Belgium Tourism Statistics
Belgian tourism suffered a major setback in November 2015 and then again on 22nd March because of the attacks. Tourism kept low till the end of the summer, after which it started regaining in October most probably because of business.
The number of tourist arrivals in Belgium rose from 11.8 million in 2006 to almost 15.8 million in 2015, which dropped to 15.2 million in 2016.
Talking about the international tourists to Belgium, the number of international tourist arrivals at accommodation establishments in 2015 was around 8.35 million international arrivals at accommodation establishments in Belgium. In 2016, the number of international arrivals amounted to approximately 7.5 million
Most of the foreign tourists to Belgium arrive from Netherlands and France which separately contributed to more than a million tourists in 2014. They were followed by United Kingdom followed by Germany and the USA.
Leading places to visit in Belgium are Brussels, Bruges, Ghent, Antwerp, Flanders, Tournai and many more.
Looking at the purpose of travel, almost 42% of tourists arrived for Leisure travel as compared to 58% for business travel in 2016.
Almost 96% of the tourists stayed in hotels, 3.5% stayed in youth accommodation while only 0.5% stayed in guest rooms.
Month wise data break up shows a fall in the number of professional trips during the months of July and August while showing an increase in leisure trips during the same months.
In 2016, Brussels became the first destination for the organization of international congresses and meetings worldwide. This position is connected to the city’s status as the capital of Europe but also comes from the quality of the infrastructure and services on offer for organizers.
In the year 2016, Brussels stood first in the number of international associations gathering counting to a total of 906 gatherings in the year. Brussels was followed by Singapore (888), Seoul (526), Paris (342) followed by Vienna (304).
Numerous fairs are organized in Brussels, both for professionals and the general public. These events take place, more often than not, at Brussels Expo.
Brussels has an exceptional cultural offer. Visitors and inhabitants can enjoy 120 diverse museums and attractions, some of which have become symbols for the whole of Belgium.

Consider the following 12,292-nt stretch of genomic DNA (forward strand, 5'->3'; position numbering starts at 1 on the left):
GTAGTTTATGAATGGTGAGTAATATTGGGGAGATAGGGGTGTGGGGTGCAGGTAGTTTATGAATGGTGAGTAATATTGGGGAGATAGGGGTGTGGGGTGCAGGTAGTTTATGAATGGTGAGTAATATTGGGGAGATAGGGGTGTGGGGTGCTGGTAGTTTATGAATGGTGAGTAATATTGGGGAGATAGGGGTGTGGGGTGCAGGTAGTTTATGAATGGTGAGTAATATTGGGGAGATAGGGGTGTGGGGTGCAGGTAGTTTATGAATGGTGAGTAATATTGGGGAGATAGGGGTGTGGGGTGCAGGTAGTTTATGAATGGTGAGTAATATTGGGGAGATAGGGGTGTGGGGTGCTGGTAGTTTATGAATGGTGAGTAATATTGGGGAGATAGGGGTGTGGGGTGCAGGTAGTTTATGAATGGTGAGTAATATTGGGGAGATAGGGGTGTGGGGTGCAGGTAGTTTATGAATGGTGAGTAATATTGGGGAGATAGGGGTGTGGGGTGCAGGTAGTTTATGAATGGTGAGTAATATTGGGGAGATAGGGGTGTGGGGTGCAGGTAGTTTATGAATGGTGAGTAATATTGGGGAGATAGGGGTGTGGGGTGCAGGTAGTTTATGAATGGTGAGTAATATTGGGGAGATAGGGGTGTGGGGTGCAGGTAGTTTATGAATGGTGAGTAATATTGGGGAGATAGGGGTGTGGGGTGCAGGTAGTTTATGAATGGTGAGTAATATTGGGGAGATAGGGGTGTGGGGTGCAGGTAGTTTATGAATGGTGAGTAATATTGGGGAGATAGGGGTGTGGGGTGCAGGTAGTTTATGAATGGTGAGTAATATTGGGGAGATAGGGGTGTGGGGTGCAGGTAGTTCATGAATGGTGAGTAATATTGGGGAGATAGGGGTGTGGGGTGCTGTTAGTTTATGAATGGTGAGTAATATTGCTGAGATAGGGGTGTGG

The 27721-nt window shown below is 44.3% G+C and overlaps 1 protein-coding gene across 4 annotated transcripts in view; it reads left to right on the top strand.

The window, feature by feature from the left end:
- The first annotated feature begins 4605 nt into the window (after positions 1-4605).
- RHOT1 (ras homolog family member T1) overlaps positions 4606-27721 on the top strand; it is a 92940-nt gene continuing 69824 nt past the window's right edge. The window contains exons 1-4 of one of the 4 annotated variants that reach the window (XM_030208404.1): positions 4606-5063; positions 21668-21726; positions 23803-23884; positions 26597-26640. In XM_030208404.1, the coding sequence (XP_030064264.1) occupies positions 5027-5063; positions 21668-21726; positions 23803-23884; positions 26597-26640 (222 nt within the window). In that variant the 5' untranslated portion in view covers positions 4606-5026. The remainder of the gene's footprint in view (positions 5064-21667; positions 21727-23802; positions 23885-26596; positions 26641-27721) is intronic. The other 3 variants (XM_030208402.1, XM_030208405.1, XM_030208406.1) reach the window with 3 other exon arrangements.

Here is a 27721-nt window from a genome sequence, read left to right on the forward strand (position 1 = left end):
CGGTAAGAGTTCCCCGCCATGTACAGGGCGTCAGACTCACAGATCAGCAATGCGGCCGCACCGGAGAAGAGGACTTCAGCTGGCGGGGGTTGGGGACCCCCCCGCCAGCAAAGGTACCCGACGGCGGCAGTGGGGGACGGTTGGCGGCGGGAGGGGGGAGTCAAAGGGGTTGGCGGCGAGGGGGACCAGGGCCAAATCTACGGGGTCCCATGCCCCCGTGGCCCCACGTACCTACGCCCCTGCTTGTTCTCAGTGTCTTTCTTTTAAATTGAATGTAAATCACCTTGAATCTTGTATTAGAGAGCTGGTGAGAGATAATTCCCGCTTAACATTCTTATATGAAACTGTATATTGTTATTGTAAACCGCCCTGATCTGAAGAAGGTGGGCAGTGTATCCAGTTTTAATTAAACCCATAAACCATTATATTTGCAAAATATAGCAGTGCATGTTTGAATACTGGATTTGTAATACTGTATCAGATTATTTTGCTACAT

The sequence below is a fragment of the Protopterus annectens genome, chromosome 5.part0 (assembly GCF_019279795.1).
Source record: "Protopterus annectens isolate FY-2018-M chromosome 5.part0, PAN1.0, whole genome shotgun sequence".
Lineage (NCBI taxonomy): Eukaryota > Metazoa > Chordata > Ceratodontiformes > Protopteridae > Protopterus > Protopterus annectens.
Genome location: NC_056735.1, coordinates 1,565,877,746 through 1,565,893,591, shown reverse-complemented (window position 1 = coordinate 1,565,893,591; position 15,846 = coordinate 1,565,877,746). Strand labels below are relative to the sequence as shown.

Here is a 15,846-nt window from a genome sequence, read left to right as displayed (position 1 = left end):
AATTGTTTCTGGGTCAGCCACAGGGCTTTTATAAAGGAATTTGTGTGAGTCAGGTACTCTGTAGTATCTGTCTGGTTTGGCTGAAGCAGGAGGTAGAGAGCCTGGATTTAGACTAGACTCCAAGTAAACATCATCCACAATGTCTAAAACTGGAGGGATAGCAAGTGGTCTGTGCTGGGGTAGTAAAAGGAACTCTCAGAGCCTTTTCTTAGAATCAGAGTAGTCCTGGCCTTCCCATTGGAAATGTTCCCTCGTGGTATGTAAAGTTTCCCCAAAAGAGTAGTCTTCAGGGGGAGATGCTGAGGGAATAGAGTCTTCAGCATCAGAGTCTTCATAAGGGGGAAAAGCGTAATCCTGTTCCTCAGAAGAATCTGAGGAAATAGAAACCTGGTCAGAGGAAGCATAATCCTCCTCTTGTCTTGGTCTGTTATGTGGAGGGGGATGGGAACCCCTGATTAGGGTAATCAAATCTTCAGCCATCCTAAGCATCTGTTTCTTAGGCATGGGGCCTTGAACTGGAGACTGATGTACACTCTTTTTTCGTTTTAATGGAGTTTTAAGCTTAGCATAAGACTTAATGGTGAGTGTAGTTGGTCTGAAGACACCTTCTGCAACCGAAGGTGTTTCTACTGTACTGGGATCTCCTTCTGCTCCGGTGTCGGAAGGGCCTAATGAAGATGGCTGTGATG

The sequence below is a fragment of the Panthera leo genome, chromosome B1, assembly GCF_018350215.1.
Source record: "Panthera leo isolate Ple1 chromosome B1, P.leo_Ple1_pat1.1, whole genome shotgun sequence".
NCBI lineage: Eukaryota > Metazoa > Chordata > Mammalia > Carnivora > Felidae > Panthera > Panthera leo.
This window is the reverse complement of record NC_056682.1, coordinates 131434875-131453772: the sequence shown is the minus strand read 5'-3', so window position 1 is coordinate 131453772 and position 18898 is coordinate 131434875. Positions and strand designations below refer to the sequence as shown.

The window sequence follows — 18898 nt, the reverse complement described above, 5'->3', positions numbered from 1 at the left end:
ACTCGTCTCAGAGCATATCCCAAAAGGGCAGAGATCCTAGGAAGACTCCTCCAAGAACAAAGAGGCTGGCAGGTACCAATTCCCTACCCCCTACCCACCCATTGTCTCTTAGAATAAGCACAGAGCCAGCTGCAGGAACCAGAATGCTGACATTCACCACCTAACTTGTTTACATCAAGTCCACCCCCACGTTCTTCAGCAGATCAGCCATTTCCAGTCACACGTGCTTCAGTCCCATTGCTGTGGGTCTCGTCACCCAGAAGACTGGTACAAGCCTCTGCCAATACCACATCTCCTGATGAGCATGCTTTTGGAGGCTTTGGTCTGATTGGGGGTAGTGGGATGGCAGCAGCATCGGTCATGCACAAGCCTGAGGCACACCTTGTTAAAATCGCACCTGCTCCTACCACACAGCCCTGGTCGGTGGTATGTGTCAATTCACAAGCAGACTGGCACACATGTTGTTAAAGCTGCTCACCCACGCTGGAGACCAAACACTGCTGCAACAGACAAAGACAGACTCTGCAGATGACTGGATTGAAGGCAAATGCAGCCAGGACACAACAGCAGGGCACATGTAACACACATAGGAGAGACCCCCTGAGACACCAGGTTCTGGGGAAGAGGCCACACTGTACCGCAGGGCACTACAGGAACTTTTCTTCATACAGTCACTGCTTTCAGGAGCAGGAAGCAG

The Brussels Card, in its current format, was launched in mid February 2015. It gives holders:
• Free access to 30+ museums
• Discounts to tourist attractions
• Discounts in museum restaurants, bars…
• Discounts in Brussels shops
In 2016, a total of 8,868 were purchased (about 39% less than in 2015).
Belgium’s largest airport welcomes both passenger and cargo flights. It has three runways and flies to almost every continent. It is notably one of the main ways to reach central Africa from Europe.
When it comes to passenger flights, Charleroi airport, the country’s second-largest airport, welcomes mostly low-cost airlines. It has one runway and is used primarily to fly to Europe and Northern Africa. These two airports represent two major entry points for tourists travelling to Brussels.
Brussels airport received almost 21.8 million passengers with a drop of 7% while Charleroi Airport welcomed almost 7.3million passengers which were 5% more than the previous year.
Nearly 20% of passengers are transiting the country while for 80% passengers Belgium main airport is the starting or the final destination.
Peak days at the airports see almost 85,000 passengers in a day.
Belgium showed a 3.2% growth in terms of travel and tourism’s direct contribution to employment as compared to 2.8% of the European Union average.
According to World travel and Tourism Corporation, Belgium’s travel and tourism direct contribution to GDP will increase by 3.1% per annum.
Tourismprof.club Author Team